Amagansett Sea Salt

A couple starts to harvest our region’s most abundant—and flavorful—resource.

amagansett-sea-salt--01--lindsay-morris“There’s a way that the East End of Long Island smells,” says Peter Shelsky. “It’s that beachy, oceany, salty smell. This salt really captures that in a jar.” Shelsky, a chef and caterer who has worked at Kurt Gutenbrunner’s Manhattan restaurants and Danny Meyer’s 11 Madison, is referring to the Hampton’s newest small-batch product Amagansett Sea Salt, harvested from ocean waters off the hamlet’s beaches. Tiny, handsome jars of the plain and flavored salt line grace the shelves at the chef’s new shop, Shelsky’s Smoked Fish in Cobble Hill, Brooklyn, which opened in mid-June.

Steven and Natalie Judelson launched Amagansett Sea Salt officially last New Year’s Day after returning from a polar bear dip in the ocean. On Memorial Day, with a harvest of 100 pounds on hand, they began marketing. You’ll see them en- thusiastically describing their wares at their stands at the East Hampton, Sag Har- bor, Montauk and Route 27 farmers markets. Their line includes plain and flavored salts—lemon zest, herbes de Provence (think fruit), lime-mint (think margaritas), Aleppo pepper and Madagascar vanilla, with lavender in the works.

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In our food-miles-fixated world, East End chefs are eager to try out a local salt— a product that seems so logical in a maritime region. Some restaurants already have it on the menu—lemon zest on diver scallops crudo at Nick & Toni’s Café in Man- hattan, in salmon carpaccio at Tutto il Giorno in Southampton. Montauk’s South Edison is sprinkling Amagansett Sea Salt on its organic saffron quinoa with a slow poached egg, and its chefs are playing around with several more of the flavored salts. Carissa Waechter of Carissa’s Bread calls it a winner on her leek focaccia, and itches to try a new coffee-flavored salt, which Natalie is testing, on her brownies. “Salty mocha,” she says dreamily. Gramercy Tavern just ordered a pound, says Judelson.

Amagansett’s Seafood proprietor “Irish Mike” O’Rourke ordered eight 24-jar cases (almost wiping out the Judelson’s opening day stock of jars), and now says gift packs of plain, lemon zest and herbes de Provence salt have been flying off his counter as the hostess season heats up. “And the margaritas we had the other night as we closed,” he sighs. “We rimmed the glasses with lime/mint salt. Amazing.”

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“The lemon zest salt complements fish wonderfully. It’s bright, briny and then mellows to a gentle sweetness. It’s a great hostess gift. Something beauti- ful to put on a table on a dreary day,” says Charlotte Sasso of Stuart’s Seafood, adding, “It’s so important to support our local businesses.”
This salt is never used in cooking, only for finishing. “I rarely use salt in cooking any more. Only put four or five grains of salt on a scallop,” says Nata- lie of grains that are about the size of small panko crumbs. “This jar (1 ounce by weight, 1.7 ounces by volume) will last a year,” she adds.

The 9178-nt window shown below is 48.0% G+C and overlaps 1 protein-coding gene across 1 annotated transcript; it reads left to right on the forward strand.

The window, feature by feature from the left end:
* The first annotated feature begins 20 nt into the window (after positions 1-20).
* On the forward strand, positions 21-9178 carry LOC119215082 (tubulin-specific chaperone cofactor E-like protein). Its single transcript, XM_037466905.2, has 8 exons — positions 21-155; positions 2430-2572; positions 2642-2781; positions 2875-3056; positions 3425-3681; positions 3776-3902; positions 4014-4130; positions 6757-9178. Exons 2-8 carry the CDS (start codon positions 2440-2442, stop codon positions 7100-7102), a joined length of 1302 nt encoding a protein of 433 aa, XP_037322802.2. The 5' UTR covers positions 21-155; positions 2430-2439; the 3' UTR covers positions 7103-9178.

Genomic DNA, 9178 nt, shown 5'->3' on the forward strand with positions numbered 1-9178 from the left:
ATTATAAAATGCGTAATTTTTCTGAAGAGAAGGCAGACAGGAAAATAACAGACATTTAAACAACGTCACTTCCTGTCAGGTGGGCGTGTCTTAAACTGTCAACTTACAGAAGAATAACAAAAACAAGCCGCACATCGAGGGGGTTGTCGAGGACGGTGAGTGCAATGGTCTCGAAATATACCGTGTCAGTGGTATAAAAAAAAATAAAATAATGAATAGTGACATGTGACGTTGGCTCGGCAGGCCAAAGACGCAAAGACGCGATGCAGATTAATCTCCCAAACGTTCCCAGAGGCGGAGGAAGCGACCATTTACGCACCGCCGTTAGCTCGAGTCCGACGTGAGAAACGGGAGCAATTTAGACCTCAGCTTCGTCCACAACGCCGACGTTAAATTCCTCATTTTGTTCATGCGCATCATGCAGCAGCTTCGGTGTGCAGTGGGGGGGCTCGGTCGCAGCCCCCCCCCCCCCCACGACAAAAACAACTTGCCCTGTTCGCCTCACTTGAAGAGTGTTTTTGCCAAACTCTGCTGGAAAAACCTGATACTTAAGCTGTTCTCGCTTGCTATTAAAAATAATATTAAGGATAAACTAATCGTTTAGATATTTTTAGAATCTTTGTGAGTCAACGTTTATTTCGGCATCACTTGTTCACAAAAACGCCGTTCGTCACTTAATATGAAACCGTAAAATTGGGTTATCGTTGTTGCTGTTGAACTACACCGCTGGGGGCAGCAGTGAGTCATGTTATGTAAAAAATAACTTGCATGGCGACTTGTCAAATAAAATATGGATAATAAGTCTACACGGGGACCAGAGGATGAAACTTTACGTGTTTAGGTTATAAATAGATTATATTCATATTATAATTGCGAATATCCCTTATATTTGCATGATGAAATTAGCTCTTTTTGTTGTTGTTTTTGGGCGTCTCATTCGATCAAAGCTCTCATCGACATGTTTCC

The gift packs are $30, plain salt is $9 and flavored salts are $11.

Can a grain of sea salt be worth such an accolade or price? Far pricier than iodized table salt, sea salt is coveted not just for its brighter, nuanced flavor, but presumed health benefits. Flavor and a more tempered impact on blood pressure derive from the 92 minerals it may contain. These are stripped from common table salt. Aluminum compounds (to prevent caking), corn syrup and iodine are usually added to the sodium salts that remain.

But sea salt’s flavor depends upon the size and shape of the crystal or flake, and upon its handling. It’s as temperamental as a soufflé. The Judelsons work in 100-gallon batches. Steven hauls buckets of water from the ocean, filters out sand and silt through fine-gauge filters and allows water to evaporate in the sunlight at just the right speed with the right amount of wind to yield 15 pounds of salt in two or three weeks.

Short-cut the process by baking in the oven or boiling, allow too much or too little sun, wind or time and it’s ruined, disgusting.

Judelson will only reveal vaguely that the salt is evaporated in “greenhouse-like structures.” A photo on his Web site amagansett- seasalt.com shows a crowded field of humped, white billowing shelters. “It’s too easy to copy.” Once the water evaporates, Steven, a former law- yer (like his wife) who went into real estate before the slump, grinds the salt in a grinder he built, fashioned after a barley grinder for beer hops.

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The couple spent two years fine-tuning their formula, though they had made sea salt as a hobby for 15 years. They still hadn’t gotten it quite right by their New Year’s Day launch. The debut salt dried too quickly, too well. It tasted terrible. The couple gave it to friends as a medicinal aid for soaking away aches in the tub. But by May 31 they had 100 pounds of kitchen-grade salt in hand, and may reach a goal of 300 pounds of artisanal salt this year.

They intend to stay small and local, reveling in comments like Shelsky’s: “This is like ocean spray when you lick your lips. Other sea salts never captured that for me, that awesome, fresh ocean taste.” Surfers riding in on super waves know it well. As one tweet to the Judelsons put it, “Savor the Wipe-Out!”

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Geraldine Pluenneke has written for Newsday, the International Herald Tribune and other publications, and is writing a book on recovering America’s lost flavors and nutrients. She is hooked on Eli’s Health Loaf, toasted and thickly spread with chèvre.